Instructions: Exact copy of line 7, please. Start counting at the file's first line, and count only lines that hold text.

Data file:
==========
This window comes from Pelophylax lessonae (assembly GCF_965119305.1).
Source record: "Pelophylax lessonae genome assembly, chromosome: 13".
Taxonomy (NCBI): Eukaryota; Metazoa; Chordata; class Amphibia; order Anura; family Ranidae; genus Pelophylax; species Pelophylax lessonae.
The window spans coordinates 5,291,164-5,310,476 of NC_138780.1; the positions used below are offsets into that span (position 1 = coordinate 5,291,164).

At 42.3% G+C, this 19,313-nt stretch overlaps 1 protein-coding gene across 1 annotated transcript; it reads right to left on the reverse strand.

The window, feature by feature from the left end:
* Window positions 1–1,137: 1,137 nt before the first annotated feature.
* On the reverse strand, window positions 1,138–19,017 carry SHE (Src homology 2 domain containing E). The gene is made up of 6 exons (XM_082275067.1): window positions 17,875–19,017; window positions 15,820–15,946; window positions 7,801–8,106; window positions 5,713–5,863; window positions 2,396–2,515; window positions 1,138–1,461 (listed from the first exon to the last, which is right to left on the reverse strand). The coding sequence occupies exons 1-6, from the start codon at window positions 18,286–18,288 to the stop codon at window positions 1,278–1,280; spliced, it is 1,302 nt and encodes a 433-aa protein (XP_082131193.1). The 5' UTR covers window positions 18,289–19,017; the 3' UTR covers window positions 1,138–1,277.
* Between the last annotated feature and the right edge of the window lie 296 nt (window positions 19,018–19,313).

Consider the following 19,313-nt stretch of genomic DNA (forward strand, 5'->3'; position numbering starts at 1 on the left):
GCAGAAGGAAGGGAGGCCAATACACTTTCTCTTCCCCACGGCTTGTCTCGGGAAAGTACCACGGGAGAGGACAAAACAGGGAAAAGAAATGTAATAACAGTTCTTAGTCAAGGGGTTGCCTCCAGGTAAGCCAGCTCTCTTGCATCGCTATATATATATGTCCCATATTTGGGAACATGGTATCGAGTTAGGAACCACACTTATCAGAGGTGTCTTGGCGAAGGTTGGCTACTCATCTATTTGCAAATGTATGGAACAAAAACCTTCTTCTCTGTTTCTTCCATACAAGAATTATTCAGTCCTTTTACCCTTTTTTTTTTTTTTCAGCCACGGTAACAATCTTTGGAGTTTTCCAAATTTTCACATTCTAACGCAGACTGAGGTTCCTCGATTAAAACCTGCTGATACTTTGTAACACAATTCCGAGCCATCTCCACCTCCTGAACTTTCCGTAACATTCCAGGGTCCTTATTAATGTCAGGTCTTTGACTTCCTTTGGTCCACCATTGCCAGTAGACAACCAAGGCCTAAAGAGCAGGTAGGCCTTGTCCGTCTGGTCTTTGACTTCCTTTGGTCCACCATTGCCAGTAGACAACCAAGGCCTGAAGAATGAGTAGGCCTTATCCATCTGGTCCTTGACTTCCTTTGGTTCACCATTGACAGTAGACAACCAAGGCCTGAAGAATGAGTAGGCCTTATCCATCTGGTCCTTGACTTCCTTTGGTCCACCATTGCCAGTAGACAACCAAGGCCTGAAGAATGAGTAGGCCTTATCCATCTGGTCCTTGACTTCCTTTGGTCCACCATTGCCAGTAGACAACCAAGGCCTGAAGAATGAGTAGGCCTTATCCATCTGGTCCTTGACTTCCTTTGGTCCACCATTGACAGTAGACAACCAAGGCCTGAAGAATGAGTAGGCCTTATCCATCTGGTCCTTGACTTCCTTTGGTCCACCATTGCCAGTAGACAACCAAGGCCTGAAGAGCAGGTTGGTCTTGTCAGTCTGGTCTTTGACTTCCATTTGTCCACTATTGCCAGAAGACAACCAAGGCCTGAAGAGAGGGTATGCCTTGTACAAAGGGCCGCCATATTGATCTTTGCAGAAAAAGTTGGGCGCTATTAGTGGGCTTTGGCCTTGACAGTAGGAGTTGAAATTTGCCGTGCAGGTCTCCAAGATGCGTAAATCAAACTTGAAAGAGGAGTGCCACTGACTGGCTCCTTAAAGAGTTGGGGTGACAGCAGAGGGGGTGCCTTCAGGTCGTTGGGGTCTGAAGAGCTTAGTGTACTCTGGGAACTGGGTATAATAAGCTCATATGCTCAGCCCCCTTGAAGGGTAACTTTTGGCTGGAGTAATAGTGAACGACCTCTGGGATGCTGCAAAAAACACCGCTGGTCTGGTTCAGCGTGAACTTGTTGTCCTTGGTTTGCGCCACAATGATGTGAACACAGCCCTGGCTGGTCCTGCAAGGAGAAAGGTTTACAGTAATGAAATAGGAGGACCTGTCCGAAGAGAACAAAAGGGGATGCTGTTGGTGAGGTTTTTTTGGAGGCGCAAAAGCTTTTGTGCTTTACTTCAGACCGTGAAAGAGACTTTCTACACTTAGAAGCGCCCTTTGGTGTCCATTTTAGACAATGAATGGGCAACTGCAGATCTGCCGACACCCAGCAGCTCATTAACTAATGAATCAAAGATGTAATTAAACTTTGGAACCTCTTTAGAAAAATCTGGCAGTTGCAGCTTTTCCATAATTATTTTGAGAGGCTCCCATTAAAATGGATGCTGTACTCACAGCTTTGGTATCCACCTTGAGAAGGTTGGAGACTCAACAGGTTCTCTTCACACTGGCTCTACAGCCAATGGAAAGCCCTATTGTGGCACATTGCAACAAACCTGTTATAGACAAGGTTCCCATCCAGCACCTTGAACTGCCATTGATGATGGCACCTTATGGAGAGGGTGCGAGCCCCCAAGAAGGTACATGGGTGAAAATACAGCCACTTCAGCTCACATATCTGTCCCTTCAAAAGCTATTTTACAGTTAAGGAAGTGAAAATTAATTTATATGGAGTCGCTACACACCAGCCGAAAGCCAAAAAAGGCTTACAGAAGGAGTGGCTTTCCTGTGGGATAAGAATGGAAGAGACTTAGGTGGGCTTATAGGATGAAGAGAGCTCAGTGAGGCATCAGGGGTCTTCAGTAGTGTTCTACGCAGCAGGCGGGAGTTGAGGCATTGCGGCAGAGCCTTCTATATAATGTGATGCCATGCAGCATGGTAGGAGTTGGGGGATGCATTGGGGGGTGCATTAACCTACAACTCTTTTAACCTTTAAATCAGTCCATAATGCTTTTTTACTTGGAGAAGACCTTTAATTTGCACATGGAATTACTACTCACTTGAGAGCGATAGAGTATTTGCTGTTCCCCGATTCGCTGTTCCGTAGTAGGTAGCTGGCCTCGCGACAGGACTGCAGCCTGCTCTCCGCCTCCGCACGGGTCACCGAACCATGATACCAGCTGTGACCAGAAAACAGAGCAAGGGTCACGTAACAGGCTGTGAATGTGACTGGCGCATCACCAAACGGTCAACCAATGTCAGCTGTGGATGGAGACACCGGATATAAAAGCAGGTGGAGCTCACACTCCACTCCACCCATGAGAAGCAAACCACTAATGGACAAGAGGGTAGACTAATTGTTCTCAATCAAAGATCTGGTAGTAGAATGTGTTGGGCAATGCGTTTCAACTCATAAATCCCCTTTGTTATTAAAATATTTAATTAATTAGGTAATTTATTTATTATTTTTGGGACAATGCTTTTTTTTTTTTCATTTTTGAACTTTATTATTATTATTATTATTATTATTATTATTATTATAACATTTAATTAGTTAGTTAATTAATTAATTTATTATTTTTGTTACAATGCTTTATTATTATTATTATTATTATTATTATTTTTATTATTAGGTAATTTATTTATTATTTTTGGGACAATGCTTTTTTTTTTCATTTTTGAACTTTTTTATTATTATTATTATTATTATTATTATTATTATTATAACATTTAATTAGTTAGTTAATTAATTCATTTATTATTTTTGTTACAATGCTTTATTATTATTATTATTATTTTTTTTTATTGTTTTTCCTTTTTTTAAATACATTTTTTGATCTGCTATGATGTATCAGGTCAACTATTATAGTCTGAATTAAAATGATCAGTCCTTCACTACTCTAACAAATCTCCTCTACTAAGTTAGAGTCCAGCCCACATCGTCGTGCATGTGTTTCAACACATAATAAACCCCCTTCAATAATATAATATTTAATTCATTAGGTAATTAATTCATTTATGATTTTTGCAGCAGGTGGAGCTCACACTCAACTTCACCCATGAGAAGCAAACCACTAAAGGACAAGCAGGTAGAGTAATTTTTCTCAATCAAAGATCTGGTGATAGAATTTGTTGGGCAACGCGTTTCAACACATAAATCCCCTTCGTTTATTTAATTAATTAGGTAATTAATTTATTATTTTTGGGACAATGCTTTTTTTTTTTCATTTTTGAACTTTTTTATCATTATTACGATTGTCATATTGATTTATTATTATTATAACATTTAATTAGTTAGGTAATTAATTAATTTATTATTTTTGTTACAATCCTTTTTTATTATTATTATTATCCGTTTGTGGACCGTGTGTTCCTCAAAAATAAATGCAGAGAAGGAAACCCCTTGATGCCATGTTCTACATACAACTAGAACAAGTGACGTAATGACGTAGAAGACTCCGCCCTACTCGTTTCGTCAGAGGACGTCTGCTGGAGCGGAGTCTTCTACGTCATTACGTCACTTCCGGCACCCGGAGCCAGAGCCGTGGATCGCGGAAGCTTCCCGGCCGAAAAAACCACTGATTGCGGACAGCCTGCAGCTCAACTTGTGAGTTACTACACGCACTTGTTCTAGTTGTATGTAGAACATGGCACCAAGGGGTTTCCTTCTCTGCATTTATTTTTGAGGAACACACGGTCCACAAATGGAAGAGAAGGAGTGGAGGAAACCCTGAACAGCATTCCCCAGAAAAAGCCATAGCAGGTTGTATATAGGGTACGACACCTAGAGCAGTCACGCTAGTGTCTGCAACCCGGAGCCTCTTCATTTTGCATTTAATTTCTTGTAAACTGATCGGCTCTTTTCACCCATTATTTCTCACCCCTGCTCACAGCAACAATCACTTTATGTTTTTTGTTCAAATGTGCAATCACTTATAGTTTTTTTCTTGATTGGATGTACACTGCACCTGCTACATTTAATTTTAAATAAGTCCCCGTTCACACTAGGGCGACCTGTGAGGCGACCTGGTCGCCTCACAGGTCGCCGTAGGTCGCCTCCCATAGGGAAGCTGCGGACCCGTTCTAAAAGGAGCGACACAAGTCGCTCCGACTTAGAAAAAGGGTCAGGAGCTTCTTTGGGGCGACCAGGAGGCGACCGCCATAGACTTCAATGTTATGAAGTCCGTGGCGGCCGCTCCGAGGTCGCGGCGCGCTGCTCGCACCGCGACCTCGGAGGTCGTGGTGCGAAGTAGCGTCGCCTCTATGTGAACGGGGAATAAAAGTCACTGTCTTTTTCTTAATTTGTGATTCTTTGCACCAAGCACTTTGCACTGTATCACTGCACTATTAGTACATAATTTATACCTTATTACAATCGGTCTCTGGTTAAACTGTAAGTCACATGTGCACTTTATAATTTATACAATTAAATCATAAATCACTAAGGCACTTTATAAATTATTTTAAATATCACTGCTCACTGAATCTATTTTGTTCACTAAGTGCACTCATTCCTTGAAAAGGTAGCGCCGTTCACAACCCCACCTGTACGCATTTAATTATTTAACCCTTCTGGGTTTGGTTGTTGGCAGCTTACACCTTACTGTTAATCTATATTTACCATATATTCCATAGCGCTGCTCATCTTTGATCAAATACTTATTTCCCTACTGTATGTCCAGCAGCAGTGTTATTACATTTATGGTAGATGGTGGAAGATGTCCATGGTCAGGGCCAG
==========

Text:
* Window positions 1–1,137: 1,137 nt before the first annotated feature.